1 Q. Now, to your knowledge, was the ambush in Piricko Brdo or your

2 military actions in Piricko Brdo known -- well-known to members of a

3 larger military command, a larger command structure?

4 A. No.

5 Q. So the only people who knew what you were doing was Semso Husic

6 and your own leader, Mr. Zajko. That would be your testimony; right?

7 A. No. I didn't know as to whether other people knew. I don't know

8 that, if anyone else knew. Whether Zajko or Semso told anyone, I don't

9 know.

10 MS. SELLERS: Your Honour, I would like Mr. Malagic to be shown

11 Prosecution Exhibit 84. I'll indicate the page in one minute, please.

12 THE INTERPRETER: Microphone, please.

13 MS. SELLERS: I'll indicate the page in one second, please. In

14 the English it is page 36. The ERN number in the B/C/S is 03090740.

15 JUDGE AGIUS: I think you are saying them --

16 MS. SELLERS: They are double ERNs.

17 JUDGE AGIUS: -- the other way around.

18 MS. SELLERS: I'm sorry.

19 JUDGE AGIUS: The ERN you have just mentioned is the English one.

20 The corresponding one in B/C/S is 02115090, if I am right.

21 MS. SELLERS: Your Honour, I think it's 509 -- 89, it starts on

22 the previous page. You're right.

23 JUDGE AGIUS: Then it has to be the previous page unless you are

24 referring to the last paragraph.

25 MS. SELLERS: I am referring to the last paragraph.

Page 11550

1 JUDGE AGIUS: Then it has to be again page 36. But the witness

2 has to be referred to 02115089, and it's the last paragraph on that page.

3 It should be at least anyway, because I'm not seeing it.

4 MS. SELLERS: Might I at this time take advantage of giving the

5 usher the transcripts from the previous exhibit that we had referred to.

6 Q. Mr. Malagic, do you see where it's listed under section Roman

7 numeral II, a paragraph that starts: "It was decided to carry out

8 additional reconnaissance on 9 December 1992"?

9 A. I can see it but this handwriting is a bit illegible.

10 Q. Then I'm going to read out that paragraph to you. If there's any

11 corrections, certainly. It says: "It was decided to carry out additional

12 reconnaissance on 9 December 1992 for the continuation of combat

13 activities. On 10 December 1992 at 1120 hours, a staff meeting will be

14 held at which a final decision will be taken. The number of participating

15 units and soldiers will be increased by attaching the Kragljivoda unit

16 which will reconnoitre the Piricko Brdo-Sikiric area. The Biljeg

17 Battalion will join the Voljavica unit and reconnoitre the ambush at

18 Voljavica. Reconnaissance and preparation for the newly discovered trench

19 will be carried out by the Stari Grad unit."

20 JUDGE AGIUS: Yes, Madam Vidovic.

21 MS. VIDOVIC: [Interpretation] Your Honours, I'm going to read this

22 out, if the witness can follow, because this translation is incorrect

23 because the grammar is incorrect and the term "unit" is being used where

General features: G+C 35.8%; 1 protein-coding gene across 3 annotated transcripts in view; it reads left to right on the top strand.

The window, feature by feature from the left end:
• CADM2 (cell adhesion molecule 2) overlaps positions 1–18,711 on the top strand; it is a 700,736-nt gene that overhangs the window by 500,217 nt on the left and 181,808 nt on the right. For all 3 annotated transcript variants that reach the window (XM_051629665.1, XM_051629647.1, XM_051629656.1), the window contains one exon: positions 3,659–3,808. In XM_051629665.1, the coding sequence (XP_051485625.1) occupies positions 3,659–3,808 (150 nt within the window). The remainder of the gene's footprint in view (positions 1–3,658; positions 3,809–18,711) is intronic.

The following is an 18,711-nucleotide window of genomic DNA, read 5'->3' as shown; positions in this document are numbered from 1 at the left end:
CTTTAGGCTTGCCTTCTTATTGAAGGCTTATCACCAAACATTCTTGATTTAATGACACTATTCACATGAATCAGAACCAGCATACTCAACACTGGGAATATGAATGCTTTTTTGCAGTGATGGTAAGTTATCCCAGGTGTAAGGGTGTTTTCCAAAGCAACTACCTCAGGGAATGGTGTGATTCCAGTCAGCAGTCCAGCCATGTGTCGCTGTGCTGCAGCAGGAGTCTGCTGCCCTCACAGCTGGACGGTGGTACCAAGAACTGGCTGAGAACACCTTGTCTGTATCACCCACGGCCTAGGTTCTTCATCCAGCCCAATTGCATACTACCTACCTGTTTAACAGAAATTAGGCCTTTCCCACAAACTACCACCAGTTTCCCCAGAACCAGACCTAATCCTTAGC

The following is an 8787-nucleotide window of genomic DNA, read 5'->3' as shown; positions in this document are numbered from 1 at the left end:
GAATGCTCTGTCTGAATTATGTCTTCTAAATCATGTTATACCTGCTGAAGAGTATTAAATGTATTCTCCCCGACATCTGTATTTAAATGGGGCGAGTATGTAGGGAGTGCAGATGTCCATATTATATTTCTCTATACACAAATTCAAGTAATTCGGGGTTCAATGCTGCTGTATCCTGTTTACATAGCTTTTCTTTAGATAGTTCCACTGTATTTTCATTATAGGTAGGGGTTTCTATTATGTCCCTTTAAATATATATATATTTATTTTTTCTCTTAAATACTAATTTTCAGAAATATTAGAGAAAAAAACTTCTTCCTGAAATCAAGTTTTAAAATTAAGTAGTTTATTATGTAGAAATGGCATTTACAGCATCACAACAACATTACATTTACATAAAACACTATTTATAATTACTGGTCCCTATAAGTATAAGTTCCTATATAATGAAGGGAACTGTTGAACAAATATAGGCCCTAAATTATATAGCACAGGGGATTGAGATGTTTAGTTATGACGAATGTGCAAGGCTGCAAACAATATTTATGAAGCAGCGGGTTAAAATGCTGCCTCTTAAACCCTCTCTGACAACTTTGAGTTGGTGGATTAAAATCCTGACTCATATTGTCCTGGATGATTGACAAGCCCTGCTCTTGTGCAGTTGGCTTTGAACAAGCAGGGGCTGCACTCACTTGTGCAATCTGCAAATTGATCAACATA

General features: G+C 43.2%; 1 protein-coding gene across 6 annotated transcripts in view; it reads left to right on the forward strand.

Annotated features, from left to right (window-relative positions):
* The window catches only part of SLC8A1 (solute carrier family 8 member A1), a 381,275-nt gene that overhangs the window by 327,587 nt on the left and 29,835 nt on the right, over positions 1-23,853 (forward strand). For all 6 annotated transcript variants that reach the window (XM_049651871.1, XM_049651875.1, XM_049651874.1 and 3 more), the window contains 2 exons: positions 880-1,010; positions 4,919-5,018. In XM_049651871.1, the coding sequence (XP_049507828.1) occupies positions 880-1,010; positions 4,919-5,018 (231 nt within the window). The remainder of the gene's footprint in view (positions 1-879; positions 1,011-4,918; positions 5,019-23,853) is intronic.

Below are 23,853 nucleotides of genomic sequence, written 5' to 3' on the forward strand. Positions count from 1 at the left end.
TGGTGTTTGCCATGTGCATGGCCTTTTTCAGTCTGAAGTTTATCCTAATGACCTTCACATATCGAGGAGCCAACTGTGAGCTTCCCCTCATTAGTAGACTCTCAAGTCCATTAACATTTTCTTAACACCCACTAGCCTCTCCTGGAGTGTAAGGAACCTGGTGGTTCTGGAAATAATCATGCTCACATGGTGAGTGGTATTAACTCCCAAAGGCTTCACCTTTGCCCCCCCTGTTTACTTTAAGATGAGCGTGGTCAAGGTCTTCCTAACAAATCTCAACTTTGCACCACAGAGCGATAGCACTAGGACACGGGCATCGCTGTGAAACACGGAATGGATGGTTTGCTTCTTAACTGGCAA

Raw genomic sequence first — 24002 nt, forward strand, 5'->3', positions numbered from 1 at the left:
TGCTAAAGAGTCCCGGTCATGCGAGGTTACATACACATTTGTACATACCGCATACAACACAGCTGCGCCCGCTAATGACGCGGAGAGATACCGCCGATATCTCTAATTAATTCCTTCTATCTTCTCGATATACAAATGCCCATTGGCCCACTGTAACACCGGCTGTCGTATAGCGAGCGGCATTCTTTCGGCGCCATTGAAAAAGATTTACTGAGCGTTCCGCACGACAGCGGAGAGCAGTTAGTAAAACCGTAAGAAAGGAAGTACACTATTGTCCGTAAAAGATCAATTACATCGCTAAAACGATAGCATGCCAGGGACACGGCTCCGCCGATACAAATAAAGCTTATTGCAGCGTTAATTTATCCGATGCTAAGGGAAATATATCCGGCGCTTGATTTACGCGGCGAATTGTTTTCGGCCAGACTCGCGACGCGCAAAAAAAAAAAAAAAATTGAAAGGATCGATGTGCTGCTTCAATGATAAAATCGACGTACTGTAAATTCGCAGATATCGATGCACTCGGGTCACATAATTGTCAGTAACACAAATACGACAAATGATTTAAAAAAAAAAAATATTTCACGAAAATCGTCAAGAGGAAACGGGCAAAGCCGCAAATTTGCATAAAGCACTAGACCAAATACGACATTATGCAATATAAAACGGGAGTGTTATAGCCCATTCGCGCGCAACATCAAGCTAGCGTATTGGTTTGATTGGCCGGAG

24 it does not exist in the original.

25 Can the witness please try to follow what I'm reading, I'm going

Page 11551

1 to read slowly.

2 JUDGE AGIUS: Also -- yeah, go ahead and I will comment later, if

3 necessary. The procedure should be as follows: As Madam Vidovic reads

4 out from the document, this page from P84, I don't know if you have it

5 available - the interpreters - or not, but could you kindly please

6 translate to us not by reference to the English version that we see on the

7 screen, but just translate to us as if you are interpreting under normal

8 circumstances. All right?

9 Yes, Ms. Vidovic, please.

10 MS. VIDOVIC: [Interpretation] "The decision was made in terms of

11 the continuation of military activity to carry out additional

12 reconnaissance in the course of the 9th of December, 1992. On the 10th of

13 December, 1992, at 1120 a staff meeting will be held at which a final

14 decision will be taken. The number of participating units and the number

15 of fighters will be increased."

16 Your Honour, I see the same mistake here. I'm not sure that it is

17 the same tense. It is being increased.

18 THE INTERPRETER: The interpreters believe the meaning is the

19 same.

20 MS. VIDOVIC: [Interpretation] At any rate, the witness is asked to

21 follow. "The Kragljivoda units will be included and they will

22 reconnoitre" -- Your Honour, I am saying "they are being included" and

23 not "they are going to be included."

24 JUDGE AGIUS: Right. Go ahead.

25 MS. VIDOVIC: [Interpretation] "And they will reconnoitre the area

Page 11552

1 Piricko Brdo-Sikiric. The Biljeg Battalion is adjoining the Voljavica men

2 and is reconnoitring in Voljavica. Reconnaissance and preparation," and

3 there is an illegible bit of text, but anyway, afterwards it says, "is

4 carried out by the Stari Grad." Is that sufficient?

5 Your Honour, what I am trying to draw your attention to is that in

6 the B/C/S language there is a huge difference between saying "is being

7 joined" or "is going to join." The implications are completely different.

8 JUDGE AGIUS: Okay. Yes.

9 Go ahead.

10 MS. SELLERS: Yes. Thank you, Madam Vidovic for the translation.

11 JUDGE AGIUS: Thank you, Madam Vidovic.

12 MS. SELLERS: Yes --

13 JUDGE AGIUS: It hasn't actually solved one of the issues that

14 Madam Vidovic raised, because if I heard her well when she first raised

15 the matter, she also objected to the translation of a certain word

16 into "units." Is that correct or not? Because it has been translated

17 into "units" again. So if you think that it should be translated into

18 something else, please tell us so.